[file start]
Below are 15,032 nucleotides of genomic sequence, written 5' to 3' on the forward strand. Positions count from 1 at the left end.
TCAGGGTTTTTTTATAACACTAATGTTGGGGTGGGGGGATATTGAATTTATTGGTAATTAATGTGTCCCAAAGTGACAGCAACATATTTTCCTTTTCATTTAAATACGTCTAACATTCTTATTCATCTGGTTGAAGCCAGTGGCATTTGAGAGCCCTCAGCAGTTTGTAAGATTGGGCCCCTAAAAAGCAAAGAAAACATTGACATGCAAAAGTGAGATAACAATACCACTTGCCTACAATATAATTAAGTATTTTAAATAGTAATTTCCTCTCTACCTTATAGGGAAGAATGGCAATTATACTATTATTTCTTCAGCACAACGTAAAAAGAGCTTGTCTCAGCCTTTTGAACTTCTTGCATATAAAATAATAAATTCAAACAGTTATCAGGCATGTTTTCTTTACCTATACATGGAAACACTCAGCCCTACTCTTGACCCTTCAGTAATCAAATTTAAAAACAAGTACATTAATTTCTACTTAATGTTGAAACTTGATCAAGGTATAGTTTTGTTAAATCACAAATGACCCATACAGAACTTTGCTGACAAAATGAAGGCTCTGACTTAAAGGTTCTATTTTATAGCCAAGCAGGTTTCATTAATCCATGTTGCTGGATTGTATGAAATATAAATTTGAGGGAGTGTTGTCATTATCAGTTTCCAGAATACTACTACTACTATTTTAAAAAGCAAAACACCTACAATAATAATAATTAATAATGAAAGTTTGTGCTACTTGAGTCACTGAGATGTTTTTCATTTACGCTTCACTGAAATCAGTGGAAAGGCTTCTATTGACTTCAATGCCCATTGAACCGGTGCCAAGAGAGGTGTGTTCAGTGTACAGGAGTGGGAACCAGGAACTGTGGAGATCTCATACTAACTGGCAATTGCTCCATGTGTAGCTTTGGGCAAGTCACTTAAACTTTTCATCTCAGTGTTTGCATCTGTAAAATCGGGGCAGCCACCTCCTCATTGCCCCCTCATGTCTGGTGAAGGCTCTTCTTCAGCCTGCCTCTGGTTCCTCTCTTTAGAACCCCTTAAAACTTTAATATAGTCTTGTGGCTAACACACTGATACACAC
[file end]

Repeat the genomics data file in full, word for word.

Below are 15,032 nucleotides of genomic sequence, written 5' to 3' on the forward strand. Positions count from 1 at the left end.
TCAGGGTTTTTTTATAACACTAATGTTGGGGTGGGGGGATATTGAATTTATTGGTAATTAATGTGTCCCAAAGTGACAGCAACATATTTTCCTTTTCATTTAAATACGTCTAACATTCTTATTCATCTGGTTGAAGCCAGTGGCATTTGAGAGCCCTCAGCAGTTTGTAAGATTGGGCCCCTAAAAAGCAAAGAAAACATTGACATGCAAAAGTGAGATAACAATACCACTTGCCTACAATATAATTAAGTATTTTAAATAGTAATTTCCTCTCTACCTTATAGGGAAGAATGGCAATTATACTATTATTTCTTCAGCACAACGTAAAAAGAGCTTGTCTCAGCCTTTTGAACTTCTTGCATATAAAATAATAAATTCAAACAGTTATCAGGCATGTTTTCTTTACCTATACATGGAAACACTCAGCCCTACTCTTGACCCTTCAGTAATCAAATTTAAAAACAAGTACATTAATTTCTACTTAATGTTGAAACTTGATCAAGGTATAGTTTTGTTAAATCACAAATGACCCATACAGAACTTTGCTGACAAAATGAAGGCTCTGACTTAAAGGTTCTATTTTATAGCCAAGCAGGTTTCATTAATCCATGTTGCTGGATTGTATGAAATATAAATTTGAGGGAGTGTTGTCATTATCAGTTTCCAGAATACTACTACTACTATTTTAAAAAGCAAAACACCTACAATAATAATAATTAATAATGAAAGTTTGTGCTACTTGAGTCACTGAGATGTTTTTCATTTACGCTTCACTGAAATCAGTGGAAAGGCTTCTATTGACTTCAATGCCCATTGAACCGGTGCCAAGAGAGGTGTGTTCAGTGTACAGGAGTGGGAACCAGGAACTGTGGAGATCTCATACTAACTGGCAATTGCTCCATGTGTAGCTTTGGGCAAGTCACTTAAACTTTTCATCTCAGTGTTTGCATCTGTAAAATCGGGGCAGCCACCTCCTCATTGCCCCCTCATGTCTGGTGAAGGCTCTTCTTCAGCCTGCCTCTGGTTCCTCTCTTTAGAACCCCTTAAAACTTTAATATAGTCTTGTGGCTAACACACTGATACACAC